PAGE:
• Anchor texts: These could be recommended suggestions or strict requirements. 

By being as clear and helpful as possible, you can make the process of on-page optimization run much smoother. 

4. Style and communication requirements 

Regardless of whether you’re creating content for your own business or a client, you need to ensure that each piece of content fits authentically with the brand style.

  • Tone of voice: Is it formal or informal? Authoritative or conversational? Consider providing examples.
  • Visuals: Include specifications like image types, formats, color schemes, and distributions. By investing in Turtl’s content creation software, you can create unified, on-brand interactive content, from blog posts and newsletters to ebooks and presentations.
  • Style specifications: For example, do you use numerals or words? ‘%’ or ‘percent’? They might be tiny things, but they can be time-consuming to correct. You may wish to create a separate style guide that you can link to from all briefs. 

Two top tips for creating an effective content brief for your business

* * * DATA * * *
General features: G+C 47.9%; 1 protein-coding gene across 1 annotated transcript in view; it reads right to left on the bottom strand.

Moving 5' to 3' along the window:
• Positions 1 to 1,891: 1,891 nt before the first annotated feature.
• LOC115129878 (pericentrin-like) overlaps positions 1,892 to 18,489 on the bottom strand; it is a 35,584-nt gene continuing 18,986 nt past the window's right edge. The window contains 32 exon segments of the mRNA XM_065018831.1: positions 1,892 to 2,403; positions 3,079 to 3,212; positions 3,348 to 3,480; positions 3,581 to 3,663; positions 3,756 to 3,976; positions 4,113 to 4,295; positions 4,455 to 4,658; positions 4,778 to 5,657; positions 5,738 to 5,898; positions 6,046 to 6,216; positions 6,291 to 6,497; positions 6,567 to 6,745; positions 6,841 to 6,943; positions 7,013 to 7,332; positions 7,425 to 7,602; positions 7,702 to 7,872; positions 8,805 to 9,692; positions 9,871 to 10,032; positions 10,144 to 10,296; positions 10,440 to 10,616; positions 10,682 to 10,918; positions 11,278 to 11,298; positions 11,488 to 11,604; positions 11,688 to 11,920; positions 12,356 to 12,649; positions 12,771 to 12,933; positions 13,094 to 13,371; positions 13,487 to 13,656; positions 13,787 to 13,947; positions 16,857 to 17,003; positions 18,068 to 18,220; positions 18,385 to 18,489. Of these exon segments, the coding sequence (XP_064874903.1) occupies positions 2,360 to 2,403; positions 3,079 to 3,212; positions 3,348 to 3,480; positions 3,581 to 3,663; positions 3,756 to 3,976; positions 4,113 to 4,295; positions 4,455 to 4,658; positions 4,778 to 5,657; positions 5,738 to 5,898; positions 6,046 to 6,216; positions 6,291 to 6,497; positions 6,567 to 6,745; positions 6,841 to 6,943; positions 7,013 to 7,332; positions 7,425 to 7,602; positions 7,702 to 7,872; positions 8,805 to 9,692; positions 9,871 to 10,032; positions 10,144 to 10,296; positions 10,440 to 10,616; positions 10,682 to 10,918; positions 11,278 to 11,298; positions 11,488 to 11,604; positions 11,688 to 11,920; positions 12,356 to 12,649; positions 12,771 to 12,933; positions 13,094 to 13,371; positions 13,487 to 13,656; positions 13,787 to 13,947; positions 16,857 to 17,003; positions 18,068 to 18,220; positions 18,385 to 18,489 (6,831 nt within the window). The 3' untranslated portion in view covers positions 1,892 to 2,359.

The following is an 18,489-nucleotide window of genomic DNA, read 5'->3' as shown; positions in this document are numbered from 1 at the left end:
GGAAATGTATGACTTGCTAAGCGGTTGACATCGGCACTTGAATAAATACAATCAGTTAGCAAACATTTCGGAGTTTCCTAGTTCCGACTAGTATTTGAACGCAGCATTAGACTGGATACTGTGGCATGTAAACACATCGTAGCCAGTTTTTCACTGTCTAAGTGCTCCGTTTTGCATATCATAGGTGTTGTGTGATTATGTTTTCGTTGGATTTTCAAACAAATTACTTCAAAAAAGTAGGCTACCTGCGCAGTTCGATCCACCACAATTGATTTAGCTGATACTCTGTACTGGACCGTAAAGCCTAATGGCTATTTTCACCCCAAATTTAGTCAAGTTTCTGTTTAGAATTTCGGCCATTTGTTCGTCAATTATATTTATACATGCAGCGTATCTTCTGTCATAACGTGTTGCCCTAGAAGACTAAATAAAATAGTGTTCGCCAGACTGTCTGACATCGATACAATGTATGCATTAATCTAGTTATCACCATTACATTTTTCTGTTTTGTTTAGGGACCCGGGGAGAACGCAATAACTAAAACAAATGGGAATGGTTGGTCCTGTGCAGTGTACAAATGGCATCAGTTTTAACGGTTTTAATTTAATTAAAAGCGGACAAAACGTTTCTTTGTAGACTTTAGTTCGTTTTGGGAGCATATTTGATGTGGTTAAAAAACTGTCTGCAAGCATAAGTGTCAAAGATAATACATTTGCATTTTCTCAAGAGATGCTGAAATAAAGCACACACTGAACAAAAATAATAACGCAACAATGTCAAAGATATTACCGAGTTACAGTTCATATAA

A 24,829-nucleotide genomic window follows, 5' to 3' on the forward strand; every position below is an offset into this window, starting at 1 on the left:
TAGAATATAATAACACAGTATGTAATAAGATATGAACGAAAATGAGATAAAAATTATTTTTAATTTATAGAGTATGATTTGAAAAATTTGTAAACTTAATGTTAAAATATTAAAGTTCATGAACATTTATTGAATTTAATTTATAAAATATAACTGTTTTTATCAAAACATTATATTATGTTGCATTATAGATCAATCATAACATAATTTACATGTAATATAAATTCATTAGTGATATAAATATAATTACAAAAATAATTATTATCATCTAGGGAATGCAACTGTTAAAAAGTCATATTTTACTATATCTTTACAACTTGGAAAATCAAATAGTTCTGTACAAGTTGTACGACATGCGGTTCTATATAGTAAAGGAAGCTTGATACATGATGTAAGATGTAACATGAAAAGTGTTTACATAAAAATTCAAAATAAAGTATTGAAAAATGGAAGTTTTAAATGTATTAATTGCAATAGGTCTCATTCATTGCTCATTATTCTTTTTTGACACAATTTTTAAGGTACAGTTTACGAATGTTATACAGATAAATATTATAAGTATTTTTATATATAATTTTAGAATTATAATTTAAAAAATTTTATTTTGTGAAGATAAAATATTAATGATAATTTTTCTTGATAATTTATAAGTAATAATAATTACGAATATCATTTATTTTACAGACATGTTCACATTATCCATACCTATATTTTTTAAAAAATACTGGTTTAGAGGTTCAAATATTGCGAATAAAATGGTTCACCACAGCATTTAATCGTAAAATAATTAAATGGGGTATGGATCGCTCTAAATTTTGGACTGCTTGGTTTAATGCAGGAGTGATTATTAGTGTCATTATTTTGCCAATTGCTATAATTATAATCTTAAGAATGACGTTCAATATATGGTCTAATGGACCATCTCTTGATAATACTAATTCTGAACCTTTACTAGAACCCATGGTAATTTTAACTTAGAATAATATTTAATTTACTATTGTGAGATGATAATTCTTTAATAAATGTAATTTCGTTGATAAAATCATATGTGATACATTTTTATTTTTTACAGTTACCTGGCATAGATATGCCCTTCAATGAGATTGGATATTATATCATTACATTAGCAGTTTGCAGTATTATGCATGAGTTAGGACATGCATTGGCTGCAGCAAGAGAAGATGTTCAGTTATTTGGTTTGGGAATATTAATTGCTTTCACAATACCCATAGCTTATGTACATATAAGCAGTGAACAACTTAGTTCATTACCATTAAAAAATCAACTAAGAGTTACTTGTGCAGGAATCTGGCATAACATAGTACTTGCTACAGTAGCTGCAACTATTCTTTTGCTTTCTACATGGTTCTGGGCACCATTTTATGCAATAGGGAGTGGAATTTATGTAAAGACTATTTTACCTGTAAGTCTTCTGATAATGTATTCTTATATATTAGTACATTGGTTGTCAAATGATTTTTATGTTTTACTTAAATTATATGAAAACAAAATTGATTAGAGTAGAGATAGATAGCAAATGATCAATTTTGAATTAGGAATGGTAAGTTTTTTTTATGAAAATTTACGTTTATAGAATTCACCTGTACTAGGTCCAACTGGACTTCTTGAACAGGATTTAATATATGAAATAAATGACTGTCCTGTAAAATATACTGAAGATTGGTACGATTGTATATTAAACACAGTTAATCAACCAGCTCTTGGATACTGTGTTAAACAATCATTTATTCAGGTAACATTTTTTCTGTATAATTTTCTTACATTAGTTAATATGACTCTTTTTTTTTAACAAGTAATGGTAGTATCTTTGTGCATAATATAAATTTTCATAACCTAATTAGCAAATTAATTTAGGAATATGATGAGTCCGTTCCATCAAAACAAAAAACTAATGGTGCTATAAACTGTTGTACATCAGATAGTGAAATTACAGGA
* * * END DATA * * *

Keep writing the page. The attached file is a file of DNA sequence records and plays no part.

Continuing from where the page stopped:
Creating a content brief is a skill in itself. There are two things that you can do to ease the creation process.

  1. Create a content brief template that you can use over and over again. A template acts as a point of reference for all of your critical content information. It reduces the risk of you forgetting to include something important and makes writing content briefs much quicker to do. Plus, templates streamline processes and optimize workflows (something that you can incorporate into many areas of your business. For instance, you might use email design templates to produce on-band email newsletters, or a non-disclosure agreement template to ease the partnership process.
  2. Like a lot of things, remember to keep it short and clear. A convoluted content brief is likely to cause confusion, hinder creativity, and even border on micromanagement. Try to only include information that is relevant to the task at hand. Be specific, omit any fluff, and link out to other resources (like your brand style guide) where necessary.